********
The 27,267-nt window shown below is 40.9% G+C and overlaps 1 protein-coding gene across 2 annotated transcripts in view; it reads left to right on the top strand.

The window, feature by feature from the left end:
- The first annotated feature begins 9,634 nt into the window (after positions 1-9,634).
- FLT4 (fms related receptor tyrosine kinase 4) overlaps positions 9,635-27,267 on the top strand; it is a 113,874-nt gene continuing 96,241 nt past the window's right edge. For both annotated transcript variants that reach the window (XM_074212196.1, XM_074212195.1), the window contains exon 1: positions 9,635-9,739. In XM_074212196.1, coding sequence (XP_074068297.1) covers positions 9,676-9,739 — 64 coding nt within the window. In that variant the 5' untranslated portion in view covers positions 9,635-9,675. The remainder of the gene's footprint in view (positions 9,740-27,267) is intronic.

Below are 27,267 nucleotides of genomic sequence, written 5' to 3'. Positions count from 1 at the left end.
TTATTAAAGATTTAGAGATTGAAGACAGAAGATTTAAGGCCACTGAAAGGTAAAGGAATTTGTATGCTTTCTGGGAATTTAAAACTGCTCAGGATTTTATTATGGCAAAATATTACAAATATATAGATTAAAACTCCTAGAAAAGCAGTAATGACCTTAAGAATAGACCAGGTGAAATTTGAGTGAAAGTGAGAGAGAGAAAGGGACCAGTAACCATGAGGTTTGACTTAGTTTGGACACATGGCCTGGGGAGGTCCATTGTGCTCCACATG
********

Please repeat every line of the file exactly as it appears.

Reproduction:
The 27,267-nt window shown below is 40.9% G+C and overlaps 1 protein-coding gene across 2 annotated transcripts in view; it reads left to right on the top strand.

The window, feature by feature from the left end:
- The first annotated feature begins 9,634 nt into the window (after positions 1-9,634).
- FLT4 (fms related receptor tyrosine kinase 4) overlaps positions 9,635-27,267 on the top strand; it is a 113,874-nt gene continuing 96,241 nt past the window's right edge. For both annotated transcript variants that reach the window (XM_074212196.1, XM_074212195.1), the window contains exon 1: positions 9,635-9,739. In XM_074212196.1, coding sequence (XP_074068297.1) covers positions 9,676-9,739 — 64 coding nt within the window. In that variant the 5' untranslated portion in view covers positions 9,635-9,675. The remainder of the gene's footprint in view (positions 9,740-27,267) is intronic.

Below are 27,267 nucleotides of genomic sequence, written 5' to 3'. Positions count from 1 at the left end.
TTATTAAAGATTTAGAGATTGAAGACAGAAGATTTAAGGCCACTGAAAGGTAAAGGAATTTGTATGCTTTCTGGGAATTTAAAACTGCTCAGGATTTTATTATGGCAAAATATTACAAATATATAGATTAAAACTCCTAGAAAAGCAGTAATGACCTTAAGAATAGACCAGGTGAAATTTGAGTGAAAGTGAGAGAGAGAAAGGGACCAGTAACCATGAGGTTTGACTTAGTTTGGACACATGGCCTGGGGAGGTCCATTGTGCTCCACATG